Business Standard, India
Asean services pact talks concluded
Formal signing expected in Aug IT, BPO, healthcare among sectors to gain relationship now declared a strategic partnership
BS Reporter / New Delhi
21 December 2012
India and the Asssociation of Southeast Asian Nations (Asean), the 10-member regional grouping, moved closer on Thursday to completing a bilateral trade pact, by finalising a free trade agreement (FTA) on services and investments. They are expected to sign the pact in August 2013.
An FTA on goods was signed between Indian and Asean in 2011. India’s services sector contributes around 55 per cent to the country’s GDP, making this new pact significant. The agreement on services and investment had been pending.
The 10 members in Asean are Cambodia, Laos, Malaysia, Singapore, Thailand, Vietnam, Brunei, Indonesia, Myanmar and Philippines.
The pact will enable free movement of professionals from here such as doctors, engineers, architects and management consultants across the Asean markets. It is being seen as lifting the India-Asean relation to a new strategic partnership. Business process outsourcing (BPO) is among the areas likely to benefit once the pact is signed. In his opening remarks at the two-day ‘Asean India Commemorative Summit’ here, Prime Minister Manmohan Singh said negotiations for the new FTA had been concluded. “This represents a valuable milestone in our relationship. I am confident it will boost our economic ties in much the same way the FTA in goods has done,” he said.
India-Asean trade has grown over 10 times in the 10 years since the annual summits between the two sides began, the PM noted. While the summit is celebrating 10 years, India has been a dialogue partner with this regional grouping for 20 years.
Two-way trade grew 41 per cent in 2011-12, to touch $79 billion. While the target has been set at $100 billion by 2015, the PM said on Thursday it had the potential to reach $200 billion by 2022.
As Asean investments into India have multiplied, their countries, too, have emerged as major destinations for Indian companies, the PM said. “From energy resources to farm products, from materials to machinery, and from electronics to information technology, Indian and Asean companies are forging new partnerships of trade and investment.”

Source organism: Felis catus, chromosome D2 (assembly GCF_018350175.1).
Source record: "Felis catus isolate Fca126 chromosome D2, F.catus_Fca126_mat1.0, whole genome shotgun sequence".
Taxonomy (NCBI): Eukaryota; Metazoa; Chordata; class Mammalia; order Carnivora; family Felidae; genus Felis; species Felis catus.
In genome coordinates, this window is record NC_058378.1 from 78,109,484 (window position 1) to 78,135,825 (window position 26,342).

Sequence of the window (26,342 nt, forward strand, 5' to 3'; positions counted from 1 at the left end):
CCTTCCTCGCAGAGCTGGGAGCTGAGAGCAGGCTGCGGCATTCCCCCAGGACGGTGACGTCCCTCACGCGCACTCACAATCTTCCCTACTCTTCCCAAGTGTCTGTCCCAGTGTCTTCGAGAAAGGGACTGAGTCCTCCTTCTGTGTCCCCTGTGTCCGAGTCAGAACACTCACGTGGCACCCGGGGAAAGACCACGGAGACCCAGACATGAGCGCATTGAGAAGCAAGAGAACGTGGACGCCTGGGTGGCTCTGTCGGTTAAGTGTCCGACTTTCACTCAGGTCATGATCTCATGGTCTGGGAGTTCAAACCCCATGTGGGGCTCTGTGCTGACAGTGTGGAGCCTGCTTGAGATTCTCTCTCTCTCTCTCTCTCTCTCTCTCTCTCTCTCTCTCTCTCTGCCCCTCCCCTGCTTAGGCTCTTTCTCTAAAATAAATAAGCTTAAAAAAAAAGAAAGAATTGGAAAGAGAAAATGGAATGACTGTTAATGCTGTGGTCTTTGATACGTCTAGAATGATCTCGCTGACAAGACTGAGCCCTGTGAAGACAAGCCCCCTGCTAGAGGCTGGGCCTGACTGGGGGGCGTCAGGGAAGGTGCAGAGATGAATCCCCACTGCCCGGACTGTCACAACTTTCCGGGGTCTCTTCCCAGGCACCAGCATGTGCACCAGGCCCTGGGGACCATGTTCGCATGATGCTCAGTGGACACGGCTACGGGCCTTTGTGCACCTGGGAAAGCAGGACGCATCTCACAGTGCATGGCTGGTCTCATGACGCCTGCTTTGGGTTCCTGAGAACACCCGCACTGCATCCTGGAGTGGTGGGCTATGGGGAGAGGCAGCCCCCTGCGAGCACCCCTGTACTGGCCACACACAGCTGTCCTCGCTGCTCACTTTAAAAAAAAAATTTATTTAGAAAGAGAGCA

Services will include sectors such as healthcare, pharmaceutical, biotechnology, tourism, transport, communication and construction. The FTA aims to cover a market of 1.8 billion people and a collective GDP of $3.8 trillion.
Shubhada Rao, chief economist at YES Bank, told Business Standard it was extremely important for India to diversify its export destinations. “With the developed world likely to take a while before getting back to a normal trajectory, this agreement will allow India to look at growth in the Southeast Asian regions for greater competitiveness,” she said. According to her, India has already demonstrated its skill sets to the West. “We can now replicate our expertise before the Asean region in a cost-effective manner,” she added.
Agreed another economist, Sridhar Venkateswaran, who noted the services pact would be critical from India’s standpoint. “Visa on arrival and free movement of professionals in the services sector are among the advantages for India. Indian information technology and BPO companies will get significantly benefited, as they will be able to set up back-office centres across the Asean region,” he said. Also, the Asean market would like to access India’s tourism sector, he said.
Last month, the Indian PM was in Phnom Penh, Cambodia, to attend the Asean Summit and the parallel East Asia Summit, where talks were held on extending the scope of the FTA to services and investment. Ahead of the two-day Asean-India Commemorative Summit being attended by the heads of states, trade ministers had met to reduce the differences on many issues that some had in connection with the services and investment pact. Philippines and Indonesia, strong in outsourcing, are among the member-countries with some reservations on opening their services sector.
Speaking to reporters, Singapore Prime Minister Lee Hsien Loong said the Asean-India FTA was now a comprehensive agreement, in line with the other Asean Plus One FTAs. Lee is learnt to have met some industrialists in Gurgaon, the satellite city next to Delhi. Bharti Group chairman Sunil Mittal was one of them. Singapore’s Sing Tel is an investor in Bharti. The two discussed the scope of investments in Singapore.
A vision statement issued at the summit said, “We declare that the Asean-India Partnership stands elevated to a strategic partnership.” India and Asean share the vision of a peaceful, prosperous and resurgent Asia, which contributes to and promotes global peace and security, it added.